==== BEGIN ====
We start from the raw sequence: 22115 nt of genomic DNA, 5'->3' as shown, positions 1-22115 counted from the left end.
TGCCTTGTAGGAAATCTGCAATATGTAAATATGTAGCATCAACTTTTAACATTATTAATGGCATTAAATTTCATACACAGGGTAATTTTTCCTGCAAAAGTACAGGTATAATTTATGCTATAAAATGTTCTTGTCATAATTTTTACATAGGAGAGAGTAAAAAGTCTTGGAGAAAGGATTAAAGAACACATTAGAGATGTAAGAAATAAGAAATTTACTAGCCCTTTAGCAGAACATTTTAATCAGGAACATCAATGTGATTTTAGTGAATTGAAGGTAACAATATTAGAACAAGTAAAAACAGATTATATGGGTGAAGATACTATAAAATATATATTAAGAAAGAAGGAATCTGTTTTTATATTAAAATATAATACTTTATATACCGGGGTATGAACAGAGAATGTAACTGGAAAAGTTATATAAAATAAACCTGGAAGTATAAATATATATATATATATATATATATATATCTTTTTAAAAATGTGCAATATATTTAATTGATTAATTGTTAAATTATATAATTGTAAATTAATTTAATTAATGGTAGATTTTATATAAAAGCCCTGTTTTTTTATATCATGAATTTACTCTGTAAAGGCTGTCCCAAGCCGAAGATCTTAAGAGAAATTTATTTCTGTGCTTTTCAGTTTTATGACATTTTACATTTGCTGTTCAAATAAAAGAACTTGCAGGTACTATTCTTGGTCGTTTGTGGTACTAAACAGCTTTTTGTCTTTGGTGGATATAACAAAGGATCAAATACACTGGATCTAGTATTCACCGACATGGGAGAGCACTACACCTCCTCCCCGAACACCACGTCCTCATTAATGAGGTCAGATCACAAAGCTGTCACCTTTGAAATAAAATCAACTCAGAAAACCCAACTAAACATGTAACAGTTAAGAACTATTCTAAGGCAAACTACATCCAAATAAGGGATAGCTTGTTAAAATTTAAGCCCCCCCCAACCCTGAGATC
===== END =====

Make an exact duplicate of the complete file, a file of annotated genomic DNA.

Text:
We start from the raw sequence: 22115 nt of genomic DNA, 5'->3' as shown, positions 1-22115 counted from the left end.
TGCCTTGTAGGAAATCTGCAATATGTAAATATGTAGCATCAACTTTTAACATTATTAATGGCATTAAATTTCATACACAGGGTAATTTTTCCTGCAAAAGTACAGGTATAATTTATGCTATAAAATGTTCTTGTCATAATTTTTACATAGGAGAGAGTAAAAAGTCTTGGAGAAAGGATTAAAGAACACATTAGAGATGTAAGAAATAAGAAATTTACTAGCCCTTTAGCAGAACATTTTAATCAGGAACATCAATGTGATTTTAGTGAATTGAAGGTAACAATATTAGAACAAGTAAAAACAGATTATATGGGTGAAGATACTATAAAATATATATTAAGAAAGAAGGAATCTGTTTTTATATTAAAATATAATACTTTATATACCGGGGTATGAACAGAGAATGTAACTGGAAAAGTTATATAAAATAAACCTGGAAGTATAAATATATATATATATATATATATATATATCTTTTTAAAAATGTGCAATATATTTAATTGATTAATTGTTAAATTATATAATTGTAAATTAATTTAATTAATGGTAGATTTTATATAAAAGCCCTGTTTTTTTATATCATGAATTTACTCTGTAAAGGCTGTCCCAAGCCGAAGATCTTAAGAGAAATTTATTTCTGTGCTTTTCAGTTTTATGACATTTTACATTTGCTGTTCAAATAAAAGAACTTGCAGGTACTATTCTTGGTCGTTTGTGGTACTAAACAGCTTTTTGTCTTTGGTGGATATAACAAAGGATCAAATACACTGGATCTAGTATTCACCGACATGGGAGAGCACTACACCTCCTCCCCGAACACCACGTCCTCATTAATGAGGTCAGATCACAAAGCTGTCACCTTTGAAATAAAATCAACTCAGAAAACCCAACTAAACATGTAACAGTTAAGAACTATTCTAAGGCAAACTACATCCAAATAAGGGATAGCTTGTTAAAATTTAAGCCCCCCCCAACCCTGAGATC